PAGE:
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Actor Ben Stiller tried to change that on Wednesday.
The goodwill ambassador for the United Nations High Commissioner for Refugees testified in front of the Senate Foreign Relations Committee about the humanitarian impact of the war and what the U.S. should be doing about it.
It couldn't come at a more critical time. There are rising concerns of intense fighting in the country's northwest province Idlib -- the last rebel stronghold that's in the crosshairs of strongman Bashar al Assad and his backers Russia and Iran, but also a hub of terror groups like al-Qaeda's affiliate.
For those areas liberated from the Islamic State, there are major questions about what comes next as the Trump administration plans to draw down its troop levels and has pulled funding and called for other countries to pay for stabilization projects critical to restoring services and keeping terror groups at bay.
During his testimony, Stiller turned quickly to how watching the refugee crisis galvanized him to act: "I didn’t want to just keep watching. I wanted to do something."
"Eight years into this crisis, we must not look away," he said, praising the work of the U.N. refugee agency, but said it is lacking the resources needed to address the crisis.
"Given severe underfunding, there is nothing easy about making daily difficult choices, like which programs to downsize or which families won’t receive thermal blankets during a cold, harsh winter," he added.
Since the conflict began, the U.S. has provided around $9 billion for humanitarian aid, according to the State Department. But the Trump administration has pulled back -- asking others to pay more, moving to withdraw U.S. troops, and refusing to provide funding to rebuild areas under Assad's control.
In March, the U.N. and European Union hosted a donor conference, securing pledges of up to $7 billion for humanitarian aid for Syria. Of that, $397 million came from the U.S., with State Department Special Envoy Jim Jeffrey announcing the majority will go to countries in the region that host hundreds of thousands of Syrian refugees each.
The deeper U.S. cuts have been to stabilization funding -- the projects like rubble removal, de-mining, and restoration of services like running water that the U.S. has said are necessary to restore life to areas freed of ISIS and prevent the rise of a new terror group. Last August, the U.S. cut over $200 million in stabilization, and in this year's budget proposal, the White House wanted to zero out any more funding.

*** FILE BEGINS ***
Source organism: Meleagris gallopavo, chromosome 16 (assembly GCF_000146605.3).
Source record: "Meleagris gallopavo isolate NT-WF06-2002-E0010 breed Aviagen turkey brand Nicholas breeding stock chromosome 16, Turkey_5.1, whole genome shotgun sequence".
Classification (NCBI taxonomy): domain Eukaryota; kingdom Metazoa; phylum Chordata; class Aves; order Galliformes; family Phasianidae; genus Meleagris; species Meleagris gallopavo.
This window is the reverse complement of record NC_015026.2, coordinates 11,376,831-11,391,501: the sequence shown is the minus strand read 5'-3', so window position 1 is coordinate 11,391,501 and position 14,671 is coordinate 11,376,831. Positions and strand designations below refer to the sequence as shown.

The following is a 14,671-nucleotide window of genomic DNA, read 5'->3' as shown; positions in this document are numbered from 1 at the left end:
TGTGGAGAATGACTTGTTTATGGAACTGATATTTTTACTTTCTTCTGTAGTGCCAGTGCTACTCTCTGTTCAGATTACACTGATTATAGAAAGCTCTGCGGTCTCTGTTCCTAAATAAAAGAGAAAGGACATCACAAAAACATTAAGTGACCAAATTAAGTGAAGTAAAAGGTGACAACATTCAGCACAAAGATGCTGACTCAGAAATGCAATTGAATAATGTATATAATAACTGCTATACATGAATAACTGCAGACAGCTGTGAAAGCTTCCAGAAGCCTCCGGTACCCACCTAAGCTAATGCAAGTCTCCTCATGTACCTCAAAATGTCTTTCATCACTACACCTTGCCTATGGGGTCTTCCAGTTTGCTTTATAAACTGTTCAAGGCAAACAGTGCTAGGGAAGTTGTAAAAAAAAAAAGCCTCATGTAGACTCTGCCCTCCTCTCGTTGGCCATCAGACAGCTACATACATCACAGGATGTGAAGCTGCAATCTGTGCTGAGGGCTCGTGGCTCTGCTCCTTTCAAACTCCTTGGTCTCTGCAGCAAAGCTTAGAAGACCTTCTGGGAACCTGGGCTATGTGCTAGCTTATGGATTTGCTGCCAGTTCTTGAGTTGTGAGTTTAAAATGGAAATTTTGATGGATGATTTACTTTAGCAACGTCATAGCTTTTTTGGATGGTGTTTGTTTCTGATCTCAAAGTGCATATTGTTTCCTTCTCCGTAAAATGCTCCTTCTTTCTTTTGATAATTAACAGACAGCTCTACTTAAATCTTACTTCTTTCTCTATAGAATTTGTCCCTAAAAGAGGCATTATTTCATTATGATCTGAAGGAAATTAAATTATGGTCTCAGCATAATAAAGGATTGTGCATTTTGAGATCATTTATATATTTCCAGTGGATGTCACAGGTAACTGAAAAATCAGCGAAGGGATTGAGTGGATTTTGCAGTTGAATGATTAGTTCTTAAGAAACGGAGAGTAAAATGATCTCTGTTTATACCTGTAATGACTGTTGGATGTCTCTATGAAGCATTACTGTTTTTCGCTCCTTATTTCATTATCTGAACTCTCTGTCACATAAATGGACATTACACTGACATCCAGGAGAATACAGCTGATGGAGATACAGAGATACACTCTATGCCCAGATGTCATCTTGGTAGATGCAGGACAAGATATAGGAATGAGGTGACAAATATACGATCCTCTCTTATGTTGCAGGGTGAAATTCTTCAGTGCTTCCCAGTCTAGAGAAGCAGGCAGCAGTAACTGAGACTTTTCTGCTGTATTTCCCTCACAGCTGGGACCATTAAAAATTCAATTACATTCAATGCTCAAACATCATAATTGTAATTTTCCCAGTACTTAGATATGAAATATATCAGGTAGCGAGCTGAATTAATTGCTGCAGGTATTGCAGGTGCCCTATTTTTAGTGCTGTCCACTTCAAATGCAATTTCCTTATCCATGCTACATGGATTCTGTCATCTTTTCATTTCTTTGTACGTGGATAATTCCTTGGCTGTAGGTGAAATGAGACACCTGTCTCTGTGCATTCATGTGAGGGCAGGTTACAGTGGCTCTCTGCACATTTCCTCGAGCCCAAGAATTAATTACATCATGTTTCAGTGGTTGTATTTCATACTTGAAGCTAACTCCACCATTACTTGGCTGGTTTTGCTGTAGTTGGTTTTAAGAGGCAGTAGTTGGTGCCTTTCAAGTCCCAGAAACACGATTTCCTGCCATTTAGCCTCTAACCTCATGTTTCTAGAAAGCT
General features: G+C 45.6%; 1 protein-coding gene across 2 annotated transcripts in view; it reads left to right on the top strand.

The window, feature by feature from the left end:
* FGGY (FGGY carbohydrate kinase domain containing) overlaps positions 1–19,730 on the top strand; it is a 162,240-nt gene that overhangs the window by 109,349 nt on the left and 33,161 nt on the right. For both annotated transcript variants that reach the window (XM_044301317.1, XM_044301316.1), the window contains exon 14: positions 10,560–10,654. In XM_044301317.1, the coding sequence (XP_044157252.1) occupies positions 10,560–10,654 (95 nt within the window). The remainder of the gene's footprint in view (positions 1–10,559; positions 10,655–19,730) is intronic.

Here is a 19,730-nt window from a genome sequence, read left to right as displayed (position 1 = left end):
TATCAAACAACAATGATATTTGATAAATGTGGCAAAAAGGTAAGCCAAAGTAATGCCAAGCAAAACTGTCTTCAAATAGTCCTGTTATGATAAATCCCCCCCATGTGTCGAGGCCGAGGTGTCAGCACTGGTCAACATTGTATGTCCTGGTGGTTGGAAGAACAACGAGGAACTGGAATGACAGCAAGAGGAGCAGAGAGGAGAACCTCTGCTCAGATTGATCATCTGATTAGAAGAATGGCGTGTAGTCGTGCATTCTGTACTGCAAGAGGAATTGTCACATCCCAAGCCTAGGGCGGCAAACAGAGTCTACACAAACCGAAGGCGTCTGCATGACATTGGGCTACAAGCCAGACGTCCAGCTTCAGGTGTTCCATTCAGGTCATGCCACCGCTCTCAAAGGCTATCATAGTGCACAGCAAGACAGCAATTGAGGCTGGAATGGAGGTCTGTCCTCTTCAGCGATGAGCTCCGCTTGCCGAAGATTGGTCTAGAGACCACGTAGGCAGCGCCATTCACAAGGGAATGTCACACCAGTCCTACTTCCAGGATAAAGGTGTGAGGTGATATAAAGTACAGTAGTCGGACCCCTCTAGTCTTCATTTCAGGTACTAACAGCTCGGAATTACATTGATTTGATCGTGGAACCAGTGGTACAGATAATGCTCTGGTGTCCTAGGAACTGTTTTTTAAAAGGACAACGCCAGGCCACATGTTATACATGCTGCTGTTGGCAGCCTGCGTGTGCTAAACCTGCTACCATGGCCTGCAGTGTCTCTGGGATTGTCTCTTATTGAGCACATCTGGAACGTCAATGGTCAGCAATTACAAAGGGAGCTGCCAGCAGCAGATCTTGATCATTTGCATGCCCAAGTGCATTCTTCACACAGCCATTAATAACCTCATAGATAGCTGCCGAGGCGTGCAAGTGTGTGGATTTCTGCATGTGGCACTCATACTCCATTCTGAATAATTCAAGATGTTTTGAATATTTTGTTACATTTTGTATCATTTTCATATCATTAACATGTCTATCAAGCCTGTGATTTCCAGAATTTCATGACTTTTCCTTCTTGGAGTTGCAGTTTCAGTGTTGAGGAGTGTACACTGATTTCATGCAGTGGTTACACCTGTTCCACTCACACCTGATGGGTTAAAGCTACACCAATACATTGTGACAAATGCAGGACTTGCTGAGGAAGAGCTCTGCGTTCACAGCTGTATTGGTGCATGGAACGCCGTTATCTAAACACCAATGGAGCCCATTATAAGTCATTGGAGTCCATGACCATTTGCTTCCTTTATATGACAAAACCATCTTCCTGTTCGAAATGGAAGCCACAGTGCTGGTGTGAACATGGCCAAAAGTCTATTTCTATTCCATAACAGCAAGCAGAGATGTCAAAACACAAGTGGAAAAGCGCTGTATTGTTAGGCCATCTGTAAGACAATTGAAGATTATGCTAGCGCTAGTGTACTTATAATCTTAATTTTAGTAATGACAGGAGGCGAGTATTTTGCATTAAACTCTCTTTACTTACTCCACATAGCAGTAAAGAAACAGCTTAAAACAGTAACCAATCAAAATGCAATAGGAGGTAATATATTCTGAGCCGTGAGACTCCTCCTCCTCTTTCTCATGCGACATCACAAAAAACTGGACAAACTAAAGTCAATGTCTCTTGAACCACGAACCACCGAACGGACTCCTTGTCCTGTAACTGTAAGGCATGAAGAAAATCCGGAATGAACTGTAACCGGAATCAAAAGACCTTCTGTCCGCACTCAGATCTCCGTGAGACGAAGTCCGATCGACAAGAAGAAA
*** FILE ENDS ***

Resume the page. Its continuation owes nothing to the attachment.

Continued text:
The U.S. is instead "looking for new sources of stability funds," according to Amb. Jeffrey, after securing $325 million from coalition partners last summer, most of that from Saudi Arabia and the United Arab Emirates. But the needs on the ground are great, and it's unclear where new stabilization funding may come from.
What the U.S. has made clear with allies in Europe and the Middle East is that none of them will provide funding for areas controlled by the Assad regime or its supporters. They're trying to use that as leverage over Russia and Assad to come back to U.N. talks about the country's future, knowing that both parties are desperate not to foot the enormous bill to rebuild.
So far, however, it hasn't worked -- with Russia, Iran, and Turkey engaging in their own talks.
But that peace process is fragile. Turkey backs the rebel groups in Idlib, even those with ties to al Qaeda and other jihadists, and Assad, Russia, and Iran want to take back these last strongholds of opposition -- with airstrikes and bombings flaring up in recent weeks.
The State Department said yesterday the U.S. is "alarmed by the escalation of violence," which continues "to destabilize the region, exacerbate the dire humanitarian situation, and cause dozens of civilian deaths and injuries -- many of them children."
"The violence must end," said spokesperson Morgan Ortagus, accusing Russia and the regime of "blatantly" targeting humanitarian groups like the White Helmets, the volunteer EMS responders who have gained international acclaim for their efforts to rescue Syrians from bombings and airstrikes but have also been allegedly attacked by a smear disinformation campaign by Russia.
The head of the White Helmets was in Washington over the last week, meeting with lawmakers and officials at the White House, State Department, and U.S. Agency for International Development and asking for more support. Despite the larger cuts to Syria, the White Helmets received an additional $5 million in U.S. funding in March.
Raed Saleh told ABC News the appointment of Ambassador Jeffrey last year has given the group confidence and they see the U.S. more engaged now, but when asked about Trump's desire to withdraw the U.S. from Syria, militarily and financially, he said they'll "continue to monitor the other developments."
ABC News's Laura Spitalniak contributed to this report.